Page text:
Dr. Slade went and got some surgical scrubs for me to wear while I had tube after tube after tube of blood drawn. I don't know how everything could possibly be done by Monday afternoon, but he assured me it would be. He had also called in a valium/Xanax cocktail prescription that would help me catch some zzz's so I picked that up on the way home. I took the recommended dose and crawled into bed. Slowly the howling began to fade as I slid into sleep. But not for long. 6 hours later I was jolted awake to find I'd been crying. I was lying a pool of cold sweat. The howls had invaded my dreams. That's what woke me up this time. I perked up. I didn't hear anything. A smile plays on my lips. I got out of bed to change the sheets.

No sooner had I ripped the clammy sheets off my bed, the howling returned. I had spoken too soon. I looked at the calendar vaguely remembering what life was like before the shrieking howls. I suddenly found myself hungry and ordered a pizza. I put something on the TV. I don't even know what. I couldn't concentrate on anything anymore so I sat on the couch and waited for the food. When it arrived, he buzzed and knocked simultaneously so I would hear it over the raucous noise in my head, that I was imagining, whatever it was. I'm sure I looked like a zombie when I answered because he seemed wary to hand me the receipt to sign and quickly hurried away after I did.

I ate not really tasting, more for the fact I knew I needed food to keep up my strength. I had to make it until the appointment on Monday. That was what I was trying for. The only bright spot in my future that I could see. Something to focus on, even as the howls made a deafening cacophony in my ears. I ran out of the prescription on Saturday night. It was only 8 pills but even with the help of drugs, the howls followed me into sleep. At this point, it didn't matter if I was awake or not. I laid on the couch or in bed just staring into space, trying to rest. The howling grew closer as the weekend progressed. It had always been outside, echoing, at a distance, but now it had moved inside. I could hear the change of tone now because the howling was so familiar.

I called an Uber to pick me up and take me to my appointment when Monday rolled around. I was too tired to attempt to drive there myself. I would have been a danger to others. Dr. Penicott was a highly recommended psychologist and I hoped she could give me the answers I was seeking. I went into the bathroom and had a good talking to the howls in my head before my appointment. It didn't seem to help. Dr. Penicott invited me in and I got settled as she refreshed herself with my case. "As I understand it you have a howling that you hear and won't quit?" I nodded. I was concentrating really hard to listen to what she was saying. "Is it happening now?" I nodded again. "There is nothing in your medical history, nor in your more recent visits, that indicates there is anything wrong with you. I see why they sent you to me." She asked me a series of questions. When I last ate? Slept through the night? If I was under any unusual stress? Had anything traumatic happened to me recently? In my childhood? I was already exhausted and trying to focus on the questions made me more so. Is there even a word that conveys the level of tired I felt? "Erika!" Dr. Penicott tapped me on the shoulder, the touch getting through the fog. "Did you hear what I just asked you?" I shook my head. I hadn't heard the last 3 things she had asked me. "Alright. I am admitting you to Maple Hill, a hospital for those who have mental health needs. We can evaluate you there further and keep you in a safe environment while we do so. I can see how worn-out you are." She was right. I was too tired to argue.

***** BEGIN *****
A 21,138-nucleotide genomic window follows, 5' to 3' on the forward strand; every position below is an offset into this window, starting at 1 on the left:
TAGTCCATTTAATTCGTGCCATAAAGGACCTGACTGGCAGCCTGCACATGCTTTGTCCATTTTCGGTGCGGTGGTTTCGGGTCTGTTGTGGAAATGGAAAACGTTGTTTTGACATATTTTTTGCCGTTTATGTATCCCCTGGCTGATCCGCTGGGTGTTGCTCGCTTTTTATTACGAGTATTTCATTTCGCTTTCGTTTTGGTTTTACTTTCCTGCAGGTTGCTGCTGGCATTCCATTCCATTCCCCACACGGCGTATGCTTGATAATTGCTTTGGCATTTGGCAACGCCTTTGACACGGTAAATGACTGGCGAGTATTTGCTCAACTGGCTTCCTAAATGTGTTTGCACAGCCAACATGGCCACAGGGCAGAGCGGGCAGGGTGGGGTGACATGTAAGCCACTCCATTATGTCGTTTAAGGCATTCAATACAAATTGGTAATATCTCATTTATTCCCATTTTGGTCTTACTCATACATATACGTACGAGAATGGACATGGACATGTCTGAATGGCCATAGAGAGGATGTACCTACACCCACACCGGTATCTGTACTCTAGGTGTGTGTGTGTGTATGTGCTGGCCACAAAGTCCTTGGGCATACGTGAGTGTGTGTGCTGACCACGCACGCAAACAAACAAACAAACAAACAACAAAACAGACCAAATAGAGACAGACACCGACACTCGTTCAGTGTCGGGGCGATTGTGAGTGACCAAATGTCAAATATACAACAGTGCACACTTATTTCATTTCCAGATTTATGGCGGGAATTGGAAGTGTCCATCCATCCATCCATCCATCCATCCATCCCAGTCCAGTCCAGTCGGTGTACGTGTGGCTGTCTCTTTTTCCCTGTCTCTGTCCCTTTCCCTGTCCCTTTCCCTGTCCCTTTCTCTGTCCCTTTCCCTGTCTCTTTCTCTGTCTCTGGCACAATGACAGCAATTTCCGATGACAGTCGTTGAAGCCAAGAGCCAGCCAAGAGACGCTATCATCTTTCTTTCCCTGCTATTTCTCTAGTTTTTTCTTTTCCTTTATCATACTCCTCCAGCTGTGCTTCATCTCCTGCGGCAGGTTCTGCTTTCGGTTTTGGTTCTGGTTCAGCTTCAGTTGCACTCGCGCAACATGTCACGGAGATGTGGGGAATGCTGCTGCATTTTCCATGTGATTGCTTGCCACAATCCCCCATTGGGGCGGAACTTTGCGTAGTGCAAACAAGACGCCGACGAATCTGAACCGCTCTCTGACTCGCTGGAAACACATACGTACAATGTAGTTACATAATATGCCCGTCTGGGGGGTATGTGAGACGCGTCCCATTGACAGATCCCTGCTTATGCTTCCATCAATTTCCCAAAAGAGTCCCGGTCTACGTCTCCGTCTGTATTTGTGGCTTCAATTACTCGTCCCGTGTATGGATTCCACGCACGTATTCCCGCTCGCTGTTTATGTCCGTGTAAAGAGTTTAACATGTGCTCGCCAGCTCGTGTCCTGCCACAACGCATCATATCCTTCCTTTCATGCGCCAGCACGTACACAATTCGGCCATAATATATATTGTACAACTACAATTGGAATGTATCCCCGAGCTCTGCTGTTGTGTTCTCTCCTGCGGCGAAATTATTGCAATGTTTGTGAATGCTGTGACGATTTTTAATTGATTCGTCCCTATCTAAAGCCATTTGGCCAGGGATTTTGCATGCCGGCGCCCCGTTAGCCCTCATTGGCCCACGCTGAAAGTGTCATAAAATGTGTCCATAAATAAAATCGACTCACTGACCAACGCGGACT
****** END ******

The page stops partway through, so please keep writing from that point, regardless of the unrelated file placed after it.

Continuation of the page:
Some nurses came in an helped me into a wheelchair. I heard Dr. Penicott talking to one of them, Lucy was her name. She was to be in charge of me, getting me to the facility where Dr. Penicott would see me later that evening. The howling became louder and I slapped my hands over my ears! "MAKE IT STOP! MAKE IT STOP! MAKE IT STOP!" I screamed and rocked back and forth. I really felt like I was crazy.